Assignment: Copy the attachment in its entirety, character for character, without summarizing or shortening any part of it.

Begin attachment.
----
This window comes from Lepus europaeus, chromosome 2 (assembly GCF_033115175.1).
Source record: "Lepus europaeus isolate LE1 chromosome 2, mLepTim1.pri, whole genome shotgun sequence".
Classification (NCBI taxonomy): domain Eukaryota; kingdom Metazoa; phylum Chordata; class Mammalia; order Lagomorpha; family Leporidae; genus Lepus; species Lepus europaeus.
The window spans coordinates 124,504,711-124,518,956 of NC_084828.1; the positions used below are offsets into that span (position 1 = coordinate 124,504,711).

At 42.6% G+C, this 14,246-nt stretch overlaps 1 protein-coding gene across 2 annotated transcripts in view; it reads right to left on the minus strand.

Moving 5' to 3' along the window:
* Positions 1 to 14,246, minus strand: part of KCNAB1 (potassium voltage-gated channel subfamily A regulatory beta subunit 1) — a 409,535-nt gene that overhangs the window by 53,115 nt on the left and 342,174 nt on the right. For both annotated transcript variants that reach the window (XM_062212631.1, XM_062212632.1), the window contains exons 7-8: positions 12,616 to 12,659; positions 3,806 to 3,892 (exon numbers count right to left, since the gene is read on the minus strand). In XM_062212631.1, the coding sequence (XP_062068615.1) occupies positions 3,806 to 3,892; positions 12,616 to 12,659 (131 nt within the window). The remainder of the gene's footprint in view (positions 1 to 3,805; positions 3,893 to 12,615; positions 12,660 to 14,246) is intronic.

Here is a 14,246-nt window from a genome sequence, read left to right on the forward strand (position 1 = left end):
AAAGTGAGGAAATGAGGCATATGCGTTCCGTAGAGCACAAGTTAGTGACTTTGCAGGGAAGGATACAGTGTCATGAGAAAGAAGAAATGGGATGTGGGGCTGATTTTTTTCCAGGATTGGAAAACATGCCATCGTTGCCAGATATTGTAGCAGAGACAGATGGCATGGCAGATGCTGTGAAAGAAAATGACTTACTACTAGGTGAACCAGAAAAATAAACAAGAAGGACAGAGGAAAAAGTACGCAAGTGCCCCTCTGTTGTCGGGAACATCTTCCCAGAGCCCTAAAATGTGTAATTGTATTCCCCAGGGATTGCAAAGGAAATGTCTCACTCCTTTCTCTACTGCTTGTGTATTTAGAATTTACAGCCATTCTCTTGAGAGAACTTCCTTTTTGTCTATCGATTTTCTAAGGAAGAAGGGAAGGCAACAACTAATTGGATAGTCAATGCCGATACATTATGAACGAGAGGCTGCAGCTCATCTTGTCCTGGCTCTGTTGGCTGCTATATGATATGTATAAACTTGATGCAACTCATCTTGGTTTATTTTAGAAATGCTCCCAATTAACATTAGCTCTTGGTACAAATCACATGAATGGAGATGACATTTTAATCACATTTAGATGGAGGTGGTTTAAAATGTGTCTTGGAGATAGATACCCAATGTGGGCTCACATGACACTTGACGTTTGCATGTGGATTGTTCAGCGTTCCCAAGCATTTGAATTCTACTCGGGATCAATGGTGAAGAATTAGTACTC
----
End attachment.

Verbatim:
This window comes from Lepus europaeus, chromosome 2 (assembly GCF_033115175.1).
Source record: "Lepus europaeus isolate LE1 chromosome 2, mLepTim1.pri, whole genome shotgun sequence".
Classification (NCBI taxonomy): domain Eukaryota; kingdom Metazoa; phylum Chordata; class Mammalia; order Lagomorpha; family Leporidae; genus Lepus; species Lepus europaeus.
The window spans coordinates 124,504,711-124,518,956 of NC_084828.1; the positions used below are offsets into that span (position 1 = coordinate 124,504,711).

At 42.6% G+C, this 14,246-nt stretch overlaps 1 protein-coding gene across 2 annotated transcripts in view; it reads right to left on the minus strand.

Moving 5' to 3' along the window:
* Positions 1 to 14,246, minus strand: part of KCNAB1 (potassium voltage-gated channel subfamily A regulatory beta subunit 1) — a 409,535-nt gene that overhangs the window by 53,115 nt on the left and 342,174 nt on the right. For both annotated transcript variants that reach the window (XM_062212631.1, XM_062212632.1), the window contains exons 7-8: positions 12,616 to 12,659; positions 3,806 to 3,892 (exon numbers count right to left, since the gene is read on the minus strand). In XM_062212631.1, the coding sequence (XP_062068615.1) occupies positions 3,806 to 3,892; positions 12,616 to 12,659 (131 nt within the window). The remainder of the gene's footprint in view (positions 1 to 3,805; positions 3,893 to 12,615; positions 12,660 to 14,246) is intronic.

Here is a 14,246-nt window from a genome sequence, read left to right on the forward strand (position 1 = left end):
AAAGTGAGGAAATGAGGCATATGCGTTCCGTAGAGCACAAGTTAGTGACTTTGCAGGGAAGGATACAGTGTCATGAGAAAGAAGAAATGGGATGTGGGGCTGATTTTTTTCCAGGATTGGAAAACATGCCATCGTTGCCAGATATTGTAGCAGAGACAGATGGCATGGCAGATGCTGTGAAAGAAAATGACTTACTACTAGGTGAACCAGAAAAATAAACAAGAAGGACAGAGGAAAAAGTACGCAAGTGCCCCTCTGTTGTCGGGAACATCTTCCCAGAGCCCTAAAATGTGTAATTGTATTCCCCAGGGATTGCAAAGGAAATGTCTCACTCCTTTCTCTACTGCTTGTGTATTTAGAATTTACAGCCATTCTCTTGAGAGAACTTCCTTTTTGTCTATCGATTTTCTAAGGAAGAAGGGAAGGCAACAACTAATTGGATAGTCAATGCCGATACATTATGAACGAGAGGCTGCAGCTCATCTTGTCCTGGCTCTGTTGGCTGCTATATGATATGTATAAACTTGATGCAACTCATCTTGGTTTATTTTAGAAATGCTCCCAATTAACATTAGCTCTTGGTACAAATCACATGAATGGAGATGACATTTTAATCACATTTAGATGGAGGTGGTTTAAAATGTGTCTTGGAGATAGATACCCAATGTGGGCTCACATGACACTTGACGTTTGCATGTGGATTGTTCAGCGTTCCCAAGCATTTGAATTCTACTCGGGATCAATGGTGAAGAATTAGTACTC